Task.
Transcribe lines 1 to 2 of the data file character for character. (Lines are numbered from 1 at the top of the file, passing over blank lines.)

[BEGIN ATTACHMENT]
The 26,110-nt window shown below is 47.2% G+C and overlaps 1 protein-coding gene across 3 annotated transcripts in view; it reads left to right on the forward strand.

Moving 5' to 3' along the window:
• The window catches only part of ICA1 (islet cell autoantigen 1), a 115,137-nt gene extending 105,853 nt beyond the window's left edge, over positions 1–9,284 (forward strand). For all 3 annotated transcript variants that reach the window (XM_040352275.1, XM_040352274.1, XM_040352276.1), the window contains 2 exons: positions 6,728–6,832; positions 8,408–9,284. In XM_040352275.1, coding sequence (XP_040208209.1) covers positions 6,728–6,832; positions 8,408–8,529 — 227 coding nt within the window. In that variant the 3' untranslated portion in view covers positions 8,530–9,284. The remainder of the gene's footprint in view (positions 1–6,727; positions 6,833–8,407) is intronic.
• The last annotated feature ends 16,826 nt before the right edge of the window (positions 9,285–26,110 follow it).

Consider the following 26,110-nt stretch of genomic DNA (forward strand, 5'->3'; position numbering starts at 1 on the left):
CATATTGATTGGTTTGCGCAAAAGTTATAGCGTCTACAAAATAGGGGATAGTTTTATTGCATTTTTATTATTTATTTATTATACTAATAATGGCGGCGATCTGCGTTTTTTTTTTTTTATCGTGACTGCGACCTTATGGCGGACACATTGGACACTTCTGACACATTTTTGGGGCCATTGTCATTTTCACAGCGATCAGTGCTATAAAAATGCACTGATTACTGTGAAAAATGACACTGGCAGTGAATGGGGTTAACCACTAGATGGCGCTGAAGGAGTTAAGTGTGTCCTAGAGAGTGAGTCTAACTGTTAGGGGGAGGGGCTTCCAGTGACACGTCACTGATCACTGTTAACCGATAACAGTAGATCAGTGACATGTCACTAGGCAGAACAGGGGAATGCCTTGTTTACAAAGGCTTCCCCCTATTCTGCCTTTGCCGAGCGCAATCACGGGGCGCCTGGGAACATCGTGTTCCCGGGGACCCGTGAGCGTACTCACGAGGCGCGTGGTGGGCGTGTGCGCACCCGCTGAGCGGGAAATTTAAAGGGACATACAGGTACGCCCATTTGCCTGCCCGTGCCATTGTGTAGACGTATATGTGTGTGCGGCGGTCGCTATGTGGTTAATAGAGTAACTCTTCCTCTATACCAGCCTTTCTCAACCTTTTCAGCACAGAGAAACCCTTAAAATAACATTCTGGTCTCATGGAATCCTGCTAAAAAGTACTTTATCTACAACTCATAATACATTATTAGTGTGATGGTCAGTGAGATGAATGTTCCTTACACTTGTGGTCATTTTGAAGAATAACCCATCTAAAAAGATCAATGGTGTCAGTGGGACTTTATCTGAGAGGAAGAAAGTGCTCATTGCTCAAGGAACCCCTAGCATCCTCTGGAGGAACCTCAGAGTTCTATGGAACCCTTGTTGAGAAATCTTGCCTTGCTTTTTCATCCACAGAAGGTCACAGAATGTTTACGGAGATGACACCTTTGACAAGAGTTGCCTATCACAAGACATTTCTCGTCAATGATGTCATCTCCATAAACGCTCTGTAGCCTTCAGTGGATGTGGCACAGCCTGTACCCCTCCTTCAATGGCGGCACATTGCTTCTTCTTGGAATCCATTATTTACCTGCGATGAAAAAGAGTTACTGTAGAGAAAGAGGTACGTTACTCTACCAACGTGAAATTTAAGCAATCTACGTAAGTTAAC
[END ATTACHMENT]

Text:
The 26,110-nt window shown below is 47.2% G+C and overlaps 1 protein-coding gene across 3 annotated transcripts in view; it reads left to right on the forward strand.

Moving 5' to 3' along the window: